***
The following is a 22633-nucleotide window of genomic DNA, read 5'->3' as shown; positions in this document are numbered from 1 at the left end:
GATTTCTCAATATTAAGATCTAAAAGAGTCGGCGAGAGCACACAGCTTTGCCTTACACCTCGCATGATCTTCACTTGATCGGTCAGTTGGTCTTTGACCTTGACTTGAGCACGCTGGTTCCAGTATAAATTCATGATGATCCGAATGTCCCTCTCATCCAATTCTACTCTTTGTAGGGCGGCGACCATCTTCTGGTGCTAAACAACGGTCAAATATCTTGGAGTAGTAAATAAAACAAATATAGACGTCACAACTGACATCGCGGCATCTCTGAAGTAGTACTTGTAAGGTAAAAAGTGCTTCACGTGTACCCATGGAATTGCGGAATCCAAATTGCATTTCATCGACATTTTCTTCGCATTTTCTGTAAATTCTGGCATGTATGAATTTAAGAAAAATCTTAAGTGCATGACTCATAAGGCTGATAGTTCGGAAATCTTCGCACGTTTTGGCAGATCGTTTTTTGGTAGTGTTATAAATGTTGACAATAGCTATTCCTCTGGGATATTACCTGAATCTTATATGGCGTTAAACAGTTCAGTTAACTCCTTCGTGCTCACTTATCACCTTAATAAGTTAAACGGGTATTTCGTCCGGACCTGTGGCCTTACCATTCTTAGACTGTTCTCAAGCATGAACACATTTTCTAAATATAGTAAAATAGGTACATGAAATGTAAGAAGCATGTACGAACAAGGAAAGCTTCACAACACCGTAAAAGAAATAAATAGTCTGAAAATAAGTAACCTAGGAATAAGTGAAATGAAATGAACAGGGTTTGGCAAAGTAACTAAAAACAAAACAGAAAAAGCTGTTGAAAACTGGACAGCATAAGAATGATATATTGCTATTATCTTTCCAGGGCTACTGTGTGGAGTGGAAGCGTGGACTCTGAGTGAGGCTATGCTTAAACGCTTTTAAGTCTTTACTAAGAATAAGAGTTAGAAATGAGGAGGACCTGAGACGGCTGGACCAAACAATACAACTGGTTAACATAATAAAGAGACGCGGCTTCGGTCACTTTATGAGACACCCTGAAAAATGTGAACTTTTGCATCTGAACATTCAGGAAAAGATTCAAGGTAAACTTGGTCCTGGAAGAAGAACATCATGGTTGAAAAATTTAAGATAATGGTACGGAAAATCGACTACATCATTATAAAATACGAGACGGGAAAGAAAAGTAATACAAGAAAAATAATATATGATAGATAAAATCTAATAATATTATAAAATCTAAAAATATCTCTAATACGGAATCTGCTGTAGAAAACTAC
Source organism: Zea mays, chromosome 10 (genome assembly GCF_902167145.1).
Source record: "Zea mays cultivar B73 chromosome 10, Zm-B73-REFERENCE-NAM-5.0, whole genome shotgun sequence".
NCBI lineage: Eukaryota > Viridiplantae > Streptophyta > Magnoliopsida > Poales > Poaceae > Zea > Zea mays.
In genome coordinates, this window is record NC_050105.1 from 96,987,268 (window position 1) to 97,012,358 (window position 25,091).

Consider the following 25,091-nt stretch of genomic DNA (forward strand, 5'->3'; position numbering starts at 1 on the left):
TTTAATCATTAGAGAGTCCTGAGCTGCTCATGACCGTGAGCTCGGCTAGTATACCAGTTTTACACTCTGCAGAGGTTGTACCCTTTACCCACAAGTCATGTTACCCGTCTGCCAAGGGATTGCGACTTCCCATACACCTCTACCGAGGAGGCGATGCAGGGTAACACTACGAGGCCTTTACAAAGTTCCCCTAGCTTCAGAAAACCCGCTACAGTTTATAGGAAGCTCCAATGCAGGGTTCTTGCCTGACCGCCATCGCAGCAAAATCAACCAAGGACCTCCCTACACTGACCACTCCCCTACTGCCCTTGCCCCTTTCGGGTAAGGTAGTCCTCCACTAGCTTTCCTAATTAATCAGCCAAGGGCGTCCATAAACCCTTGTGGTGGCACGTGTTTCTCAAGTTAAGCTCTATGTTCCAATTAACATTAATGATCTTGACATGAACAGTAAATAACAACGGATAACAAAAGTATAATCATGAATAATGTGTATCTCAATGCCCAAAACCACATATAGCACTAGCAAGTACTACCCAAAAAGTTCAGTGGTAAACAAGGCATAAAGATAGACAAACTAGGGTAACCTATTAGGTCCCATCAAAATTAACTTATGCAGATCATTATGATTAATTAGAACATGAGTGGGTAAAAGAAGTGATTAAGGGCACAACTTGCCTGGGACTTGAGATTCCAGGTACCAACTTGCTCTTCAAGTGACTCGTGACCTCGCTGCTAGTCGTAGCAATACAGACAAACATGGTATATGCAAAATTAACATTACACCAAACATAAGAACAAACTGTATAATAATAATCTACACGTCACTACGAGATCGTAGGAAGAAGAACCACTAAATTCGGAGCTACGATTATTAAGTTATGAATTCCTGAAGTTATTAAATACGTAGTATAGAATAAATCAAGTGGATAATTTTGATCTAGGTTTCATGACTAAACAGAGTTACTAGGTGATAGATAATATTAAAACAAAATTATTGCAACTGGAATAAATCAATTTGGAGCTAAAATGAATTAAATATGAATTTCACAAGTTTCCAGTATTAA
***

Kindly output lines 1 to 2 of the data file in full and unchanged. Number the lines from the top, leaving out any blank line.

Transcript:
The following is a 22633-nucleotide window of genomic DNA, read 5'->3' as shown; positions in this document are numbered from 1 at the left end:
GATTTCTCAATATTAAGATCTAAAAGAGTCGGCGAGAGCACACAGCTTTGCCTTACACCTCGCATGATCTTCACTTGATCGGTCAGTTGGTCTTTGACCTTGACTTGAGCACGCTGGTTCCAGTATAAATTCATGATGATCCGAATGTCCCTCTCATCCAATTCTACTCTTTGTAGGGCGGCGACCATCTTCTGGTGCTAAACAACGGTCAAATATCTTGGAGTAGTAAATAAAACAAATATAGACGTCACAACTGACATCGCGGCATCTCTGAAGTAGTACTTGTAAGGTAAAAAGTGCTTCACGTGTACCCATGGAATTGCGGAATCCAAATTGCATTTCATCGACATTTTCTTCGCATTTTCTGTAAATTCTGGCATGTATGAATTTAAGAAAAATCTTAAGTGCATGACTCATAAGGCTGATAGTTCGGAAATCTTCGCACGTTTTGGCAGATCGTTTTTTGGTAGTGTTATAAATGTTGACAATAGCTATTCCTCTGGGATATTACCTGAATCTTATATGGCGTTAAACAGTTCAGTTAACTCCTTCGTGCTCACTTATCACCTTAATAAGTTAAACGGGTATTTCGTCCGGACCTGTGGCCTTACCATTCTTAGACTGTTCTCAAGCATGAACACATTTTCTAAATATAGTAAAATAGGTACATGAAATGTAAGAAGCATGTACGAACAAGGAAAGCTTCACAACACCGTAAAAGAAATAAATAGTCTGAAAATAAGTAACCTAGGAATAAGTGAAATGAAATGAACAGGGTTTGGCAAAGTAACTAAAAACAAAACAGAAAAAGCTGTTGAAAACTGGACAGCATAAGAATGATATATTGCTATTATCTTTCCAGGGCTACTGTGTGGAGTGGAAGCGTGGACTCTGAGTGAGGCTATGCTTAAACGCTTTTAAGTCTTTACTAAGAATAAGAGTTAGAAATGAGGAGGACCTGAGACGGCTGGACCAAACAATACAACTGGTTAACATAATAAAGAGACGCGGCTTCGGTCACTTTATGAGACACCCTGAAAAATGTGAACTTTTGCATCTGAACATTCAGGAAAAGATTCAAGGTAAACTTGGTCCTGGAAGAAGAACATCATGGTTGAAAAATTTAAGATAATGGTACGGAAAATCGACTACATCATTATAAAATACGAGACGGGAAAGAAAAGTAATACAAGAAAAATAATATATGATAGATAAAATCTAATAATATTATAAAATCTAAAAATATCTCTAATACGGAATCTGCTGTAGAAAACTAC